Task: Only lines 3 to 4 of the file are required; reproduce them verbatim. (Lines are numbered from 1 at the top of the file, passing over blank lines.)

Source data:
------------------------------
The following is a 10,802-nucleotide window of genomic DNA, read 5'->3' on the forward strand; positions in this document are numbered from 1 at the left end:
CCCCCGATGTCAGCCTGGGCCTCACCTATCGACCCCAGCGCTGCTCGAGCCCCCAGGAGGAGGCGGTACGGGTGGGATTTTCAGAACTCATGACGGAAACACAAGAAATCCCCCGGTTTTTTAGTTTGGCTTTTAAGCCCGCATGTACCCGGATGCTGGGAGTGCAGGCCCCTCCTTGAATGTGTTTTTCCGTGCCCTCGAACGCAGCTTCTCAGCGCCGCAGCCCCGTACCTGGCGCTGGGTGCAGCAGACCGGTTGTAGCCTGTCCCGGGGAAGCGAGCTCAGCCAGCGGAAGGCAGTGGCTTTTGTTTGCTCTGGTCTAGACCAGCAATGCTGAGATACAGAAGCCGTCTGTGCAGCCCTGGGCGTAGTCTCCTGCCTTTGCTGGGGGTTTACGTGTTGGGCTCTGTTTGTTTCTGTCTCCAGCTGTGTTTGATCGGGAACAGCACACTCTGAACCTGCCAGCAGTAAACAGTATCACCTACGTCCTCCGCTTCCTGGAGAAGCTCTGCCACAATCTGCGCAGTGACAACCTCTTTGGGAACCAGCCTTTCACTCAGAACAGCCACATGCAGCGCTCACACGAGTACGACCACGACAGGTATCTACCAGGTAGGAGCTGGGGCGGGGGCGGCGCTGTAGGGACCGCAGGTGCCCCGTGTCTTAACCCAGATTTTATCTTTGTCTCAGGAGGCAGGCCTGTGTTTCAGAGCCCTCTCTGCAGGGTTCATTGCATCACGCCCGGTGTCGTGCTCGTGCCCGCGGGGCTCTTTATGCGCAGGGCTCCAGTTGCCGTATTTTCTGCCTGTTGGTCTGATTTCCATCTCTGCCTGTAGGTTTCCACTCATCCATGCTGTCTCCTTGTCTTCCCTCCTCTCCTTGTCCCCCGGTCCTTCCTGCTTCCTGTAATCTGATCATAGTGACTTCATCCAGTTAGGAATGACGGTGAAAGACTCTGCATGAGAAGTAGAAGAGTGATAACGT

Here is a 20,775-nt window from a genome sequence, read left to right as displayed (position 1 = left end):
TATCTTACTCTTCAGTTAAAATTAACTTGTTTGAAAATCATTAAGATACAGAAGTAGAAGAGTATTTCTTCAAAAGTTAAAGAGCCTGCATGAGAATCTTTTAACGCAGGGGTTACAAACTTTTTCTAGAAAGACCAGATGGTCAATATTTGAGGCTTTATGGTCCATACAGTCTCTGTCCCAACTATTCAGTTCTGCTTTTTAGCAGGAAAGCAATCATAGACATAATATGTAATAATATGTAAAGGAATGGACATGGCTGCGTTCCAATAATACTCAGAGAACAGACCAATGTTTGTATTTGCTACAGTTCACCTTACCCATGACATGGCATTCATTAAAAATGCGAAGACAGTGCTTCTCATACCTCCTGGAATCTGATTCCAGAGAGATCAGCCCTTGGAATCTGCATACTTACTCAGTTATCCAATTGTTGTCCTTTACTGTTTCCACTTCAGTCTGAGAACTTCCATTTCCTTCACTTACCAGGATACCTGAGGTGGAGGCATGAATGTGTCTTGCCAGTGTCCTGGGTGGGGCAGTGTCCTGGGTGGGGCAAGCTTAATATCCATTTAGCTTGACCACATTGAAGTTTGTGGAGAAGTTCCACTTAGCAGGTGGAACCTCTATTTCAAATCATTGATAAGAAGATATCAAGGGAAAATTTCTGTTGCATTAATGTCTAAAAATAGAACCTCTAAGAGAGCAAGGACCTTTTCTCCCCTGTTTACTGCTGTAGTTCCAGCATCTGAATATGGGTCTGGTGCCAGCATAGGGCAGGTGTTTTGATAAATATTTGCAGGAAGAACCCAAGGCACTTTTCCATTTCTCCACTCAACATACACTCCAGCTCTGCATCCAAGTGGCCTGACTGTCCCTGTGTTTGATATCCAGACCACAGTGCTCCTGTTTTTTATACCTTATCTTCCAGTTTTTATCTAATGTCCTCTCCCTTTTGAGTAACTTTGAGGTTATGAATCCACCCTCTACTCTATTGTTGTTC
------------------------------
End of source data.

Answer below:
Here is a 20,775-nt window from a genome sequence, read left to right as displayed (position 1 = left end):
TATCTTACTCTTCAGTTAAAATTAACTTGTTTGAAAATCATTAAGATACAGAAGTAGAAGAGTATTTCTTCAAAAGTTAAAGAGCCTGCATGAGAATCTTTTAACGCAGGGGTTACAAACTTTTTCTAGAAAGACCAGATGGTCAATATTTGAGGCTTTATGGTCCATACAGTCTCTGTCCCAACTATTCAGTTCTGCTTTTTAGCAGGAAAGCAATCATAGACATAATATGTAATAATATGTAAAGGAATGGACATGGCTGCGTTCCAATAATACTCAGAGAACAGACCAATGTTTGTATTTGCTACAGTTCACCTTACCCATGACATGGCATTCATTAAAAATGCGAAGACAGTGCTTCTCATACCTCCTGGAATCTGATTCCAGAGAGATCAGCCCTTGGAATCTGCATACTTACTCAGTTATCCAATTGTTGTCCTTTACTGTTTCCACTTCAGTCTGAGAACTTCCATTTCCTTCACTTACCAGGATACCTGAGGTGGAGGCATGAATGTGTCTTGCCAGTGTCCTGGGTGGGGCAGTGTCCTGGGTGGGGCAAGCTTAATATCCATTTAGCTTGACCACATTGAAGTTTGTGGAGAAGTTCCACTTAGCAGGTGGAACCTCTATTTCAAATCATTGATAAGAAGATATCAAGGGAAAATTTCTGTTGCATTAATGTCTAAAAATAGAACCTCTAAGAGAGCAAGGACCTTTTCTCCCCTGTTTACTGCTGTAGTTCCAGCATCTGAATATGGGTCTGGTGCCAGCATAGGGCAGGTGTTTTGATAAATATTTGCAGGAAGAACCCAAGGCACTTTTCCATTTCTCCACTCAACATACACTCCAGCTCTGCATCCAAGTGGCCTGACTGTCCCTGTGTTTGATATCCAGACCACAGTGCTCCTGTTTTTTATACCTTATCTTCCAGTTTTTATCTAATGTCCTCTCCCTTTTGAGTAACTTTGAGGTTATGAATCCACCCTCTACTCTATTGTTGTTC